It’s wonderful to see children who are comfortable with everyone and want to give everyone they meet a hug. While this is endearing to parents and nannies, many people are uneasy having strange children run up and hug them. It’s also not an appropriate greeting for strangers so we need to teach our children to be respectful of personal space. So how do we accomplish this?


Define personal space

Before we can teach children about respecting other people’s personal space, we must make sure they understand their own personal space. This involves the development of spatial awareness. Spatial awareness is knowing where you are in relation to other items in a given space. It involves understanding the relationship of other objects when you change position. It is reflected in the ability to reach out for an object and know exactly how far to extend your arm to get it. Teaching personal space also helps a child realize that when wearing a backpack, they have to plan for the extra room it takes when turning around or walking down the aisle of a school bus.

While many children naturally understand personal space and keep proper distances when speaking to others, some do not. They may inadvertently invade someone’s space by standing too close or hugging and touching too often and without warning.

While the amount of space differs by culture and country, we need to teach children how to maintain the proper distance as they approach, talk or otherwise interact with a person. Since most children grasp the concepts of mine and yours, it’s helpful to explain personal space in that context. The space closest to the person ‘belongs’ to them.

Help the child understand the concept of ‘standing too close’ and how this may make people feel. One exercise you can do with an older child is to have the child stand 3 feet in front of you. Ask them if they feel comfortable. Then have them slowly walk towards you and stop when they feel uncomfortable. Explain that this is how some people feel when you stand too close or invade their personal space.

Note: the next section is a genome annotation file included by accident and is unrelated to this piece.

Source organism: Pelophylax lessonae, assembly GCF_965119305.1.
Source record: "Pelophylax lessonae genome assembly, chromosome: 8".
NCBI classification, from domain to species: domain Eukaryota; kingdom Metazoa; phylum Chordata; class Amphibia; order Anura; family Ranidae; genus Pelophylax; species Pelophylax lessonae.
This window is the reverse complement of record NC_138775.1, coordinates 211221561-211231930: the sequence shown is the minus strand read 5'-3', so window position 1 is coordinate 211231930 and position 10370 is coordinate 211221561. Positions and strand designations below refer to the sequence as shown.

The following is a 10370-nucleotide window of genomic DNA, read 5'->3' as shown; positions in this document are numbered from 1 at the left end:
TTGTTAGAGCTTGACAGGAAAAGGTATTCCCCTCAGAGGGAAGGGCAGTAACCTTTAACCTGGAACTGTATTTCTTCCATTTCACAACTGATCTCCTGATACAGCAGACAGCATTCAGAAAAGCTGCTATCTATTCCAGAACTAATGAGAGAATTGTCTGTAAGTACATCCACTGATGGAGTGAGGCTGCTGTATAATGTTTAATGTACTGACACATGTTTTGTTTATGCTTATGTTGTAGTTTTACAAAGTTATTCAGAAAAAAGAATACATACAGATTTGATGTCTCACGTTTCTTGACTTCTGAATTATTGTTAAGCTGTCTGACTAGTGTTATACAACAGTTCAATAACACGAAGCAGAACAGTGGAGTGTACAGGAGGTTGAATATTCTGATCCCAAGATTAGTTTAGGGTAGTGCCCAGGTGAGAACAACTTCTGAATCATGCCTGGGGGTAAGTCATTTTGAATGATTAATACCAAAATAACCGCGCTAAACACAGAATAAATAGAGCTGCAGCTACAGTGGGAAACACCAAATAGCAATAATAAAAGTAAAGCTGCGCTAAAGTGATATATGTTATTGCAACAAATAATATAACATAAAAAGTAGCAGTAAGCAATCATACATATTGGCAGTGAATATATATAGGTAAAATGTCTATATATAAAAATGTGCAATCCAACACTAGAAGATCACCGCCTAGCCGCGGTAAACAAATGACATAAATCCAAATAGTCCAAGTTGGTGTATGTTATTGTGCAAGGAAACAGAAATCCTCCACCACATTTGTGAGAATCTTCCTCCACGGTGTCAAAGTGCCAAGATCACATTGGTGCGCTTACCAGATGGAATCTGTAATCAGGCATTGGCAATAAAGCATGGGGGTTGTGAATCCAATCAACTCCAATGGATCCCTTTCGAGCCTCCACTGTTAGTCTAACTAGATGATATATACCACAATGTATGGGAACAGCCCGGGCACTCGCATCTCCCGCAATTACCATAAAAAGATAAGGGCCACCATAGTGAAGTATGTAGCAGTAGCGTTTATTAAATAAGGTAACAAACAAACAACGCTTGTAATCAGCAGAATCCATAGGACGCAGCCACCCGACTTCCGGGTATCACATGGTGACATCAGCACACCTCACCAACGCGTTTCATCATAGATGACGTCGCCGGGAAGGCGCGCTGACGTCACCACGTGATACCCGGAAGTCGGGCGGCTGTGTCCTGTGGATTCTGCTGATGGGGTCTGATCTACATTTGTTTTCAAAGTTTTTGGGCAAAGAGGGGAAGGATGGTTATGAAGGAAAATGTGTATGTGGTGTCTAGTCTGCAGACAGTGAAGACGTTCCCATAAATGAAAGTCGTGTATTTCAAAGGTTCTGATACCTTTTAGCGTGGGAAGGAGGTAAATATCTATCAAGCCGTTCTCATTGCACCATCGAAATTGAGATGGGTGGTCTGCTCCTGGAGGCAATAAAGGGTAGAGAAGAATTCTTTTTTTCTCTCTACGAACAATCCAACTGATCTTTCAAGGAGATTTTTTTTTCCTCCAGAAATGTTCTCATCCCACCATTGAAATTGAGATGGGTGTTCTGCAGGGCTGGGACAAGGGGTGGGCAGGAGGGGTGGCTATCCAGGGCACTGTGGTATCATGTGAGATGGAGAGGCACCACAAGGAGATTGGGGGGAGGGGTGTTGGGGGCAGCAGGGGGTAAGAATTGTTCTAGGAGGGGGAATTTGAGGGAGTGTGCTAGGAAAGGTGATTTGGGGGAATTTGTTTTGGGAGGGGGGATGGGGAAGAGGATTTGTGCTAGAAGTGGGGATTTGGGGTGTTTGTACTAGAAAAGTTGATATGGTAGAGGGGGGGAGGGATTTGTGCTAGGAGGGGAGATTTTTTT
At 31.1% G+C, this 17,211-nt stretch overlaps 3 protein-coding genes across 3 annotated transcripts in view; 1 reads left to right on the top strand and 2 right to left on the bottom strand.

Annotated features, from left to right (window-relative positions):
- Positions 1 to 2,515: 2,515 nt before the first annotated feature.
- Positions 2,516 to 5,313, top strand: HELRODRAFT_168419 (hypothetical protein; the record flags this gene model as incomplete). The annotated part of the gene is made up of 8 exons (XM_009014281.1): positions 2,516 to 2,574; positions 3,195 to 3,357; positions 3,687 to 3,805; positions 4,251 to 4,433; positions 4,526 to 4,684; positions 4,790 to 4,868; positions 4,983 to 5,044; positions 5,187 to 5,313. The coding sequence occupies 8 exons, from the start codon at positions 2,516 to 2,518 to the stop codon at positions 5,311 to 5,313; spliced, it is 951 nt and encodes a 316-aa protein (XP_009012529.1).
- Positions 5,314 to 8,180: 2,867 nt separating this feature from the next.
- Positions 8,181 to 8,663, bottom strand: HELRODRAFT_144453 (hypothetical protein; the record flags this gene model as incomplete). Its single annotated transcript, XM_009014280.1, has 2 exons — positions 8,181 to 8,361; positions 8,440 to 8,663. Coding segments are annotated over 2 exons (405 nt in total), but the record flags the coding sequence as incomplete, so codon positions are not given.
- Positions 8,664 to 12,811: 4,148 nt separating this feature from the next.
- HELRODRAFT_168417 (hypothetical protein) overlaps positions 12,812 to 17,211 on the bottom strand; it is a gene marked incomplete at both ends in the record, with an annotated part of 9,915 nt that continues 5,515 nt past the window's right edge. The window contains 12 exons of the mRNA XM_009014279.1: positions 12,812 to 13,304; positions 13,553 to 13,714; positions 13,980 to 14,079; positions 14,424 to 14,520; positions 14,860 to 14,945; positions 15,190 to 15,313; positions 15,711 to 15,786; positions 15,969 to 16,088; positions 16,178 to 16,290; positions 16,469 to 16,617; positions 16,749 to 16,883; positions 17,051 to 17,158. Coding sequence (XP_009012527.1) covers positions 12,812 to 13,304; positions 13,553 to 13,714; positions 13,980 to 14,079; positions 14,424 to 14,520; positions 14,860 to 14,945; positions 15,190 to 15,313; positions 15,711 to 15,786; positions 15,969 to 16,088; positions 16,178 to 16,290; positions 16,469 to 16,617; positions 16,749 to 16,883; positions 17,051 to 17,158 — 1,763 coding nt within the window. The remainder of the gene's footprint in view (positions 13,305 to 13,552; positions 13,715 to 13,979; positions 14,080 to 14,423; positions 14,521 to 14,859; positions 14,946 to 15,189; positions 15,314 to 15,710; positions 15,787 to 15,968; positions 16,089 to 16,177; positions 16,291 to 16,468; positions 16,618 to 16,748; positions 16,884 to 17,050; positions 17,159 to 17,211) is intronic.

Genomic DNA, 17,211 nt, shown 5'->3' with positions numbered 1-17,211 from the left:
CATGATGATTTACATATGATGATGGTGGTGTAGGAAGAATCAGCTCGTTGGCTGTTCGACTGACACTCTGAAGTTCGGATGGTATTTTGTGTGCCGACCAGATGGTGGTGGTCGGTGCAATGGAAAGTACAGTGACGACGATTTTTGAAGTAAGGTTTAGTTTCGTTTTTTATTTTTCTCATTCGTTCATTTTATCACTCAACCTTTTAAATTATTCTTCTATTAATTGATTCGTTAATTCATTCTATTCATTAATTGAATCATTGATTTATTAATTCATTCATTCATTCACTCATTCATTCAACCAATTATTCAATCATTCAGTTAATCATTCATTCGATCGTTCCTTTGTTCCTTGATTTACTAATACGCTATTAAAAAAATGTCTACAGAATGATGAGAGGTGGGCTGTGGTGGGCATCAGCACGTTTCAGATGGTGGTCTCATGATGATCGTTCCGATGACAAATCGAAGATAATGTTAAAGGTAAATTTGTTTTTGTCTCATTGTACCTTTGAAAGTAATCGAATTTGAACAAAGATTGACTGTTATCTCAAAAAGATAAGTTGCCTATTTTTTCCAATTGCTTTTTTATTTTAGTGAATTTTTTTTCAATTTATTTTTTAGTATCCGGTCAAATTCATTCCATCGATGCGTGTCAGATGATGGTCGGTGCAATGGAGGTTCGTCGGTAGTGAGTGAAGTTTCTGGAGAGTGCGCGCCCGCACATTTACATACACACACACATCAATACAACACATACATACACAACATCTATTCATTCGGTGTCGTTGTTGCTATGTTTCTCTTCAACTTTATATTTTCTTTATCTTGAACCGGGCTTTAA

Watch for social cues

You can also help children learn to look for clues that the person is uncomfortable. They may cross their arms or take a step back to ‘protect’ their personal space. The child should learn to step back and reduce the other’s person’s feelings of encroachment. In general, a space of 18-24 inches is considered adequate, although if the child or person is coughing or sneezing, more space should be maintained. Children are not generally good at estimating distances, so you can play a couple of games to help them better understand.

Younger children can be taught to stand at least their arm’s length away. Another way to help a child visualize the distance is to get a rope and cut it into a 24” length. Play role acting games where each child is assigned a role – like a teacher and student, parent and child, two friends, etc. Then, have the child and other participants hold each end of the rope as they act out their role.

In addition to personal space, sometimes people need time alone. This may be hard for children to understand, especially if the person is a family member. Explain to the child that the person desiring time alone is not ’mad’ at anyone – especially the child. Instead, use the analogy of a battery. The family member needs time alone to rest and recharge their battery. Younger children may better relate to the other person ‘needing nap’ while older children should understand ‘quiet time’.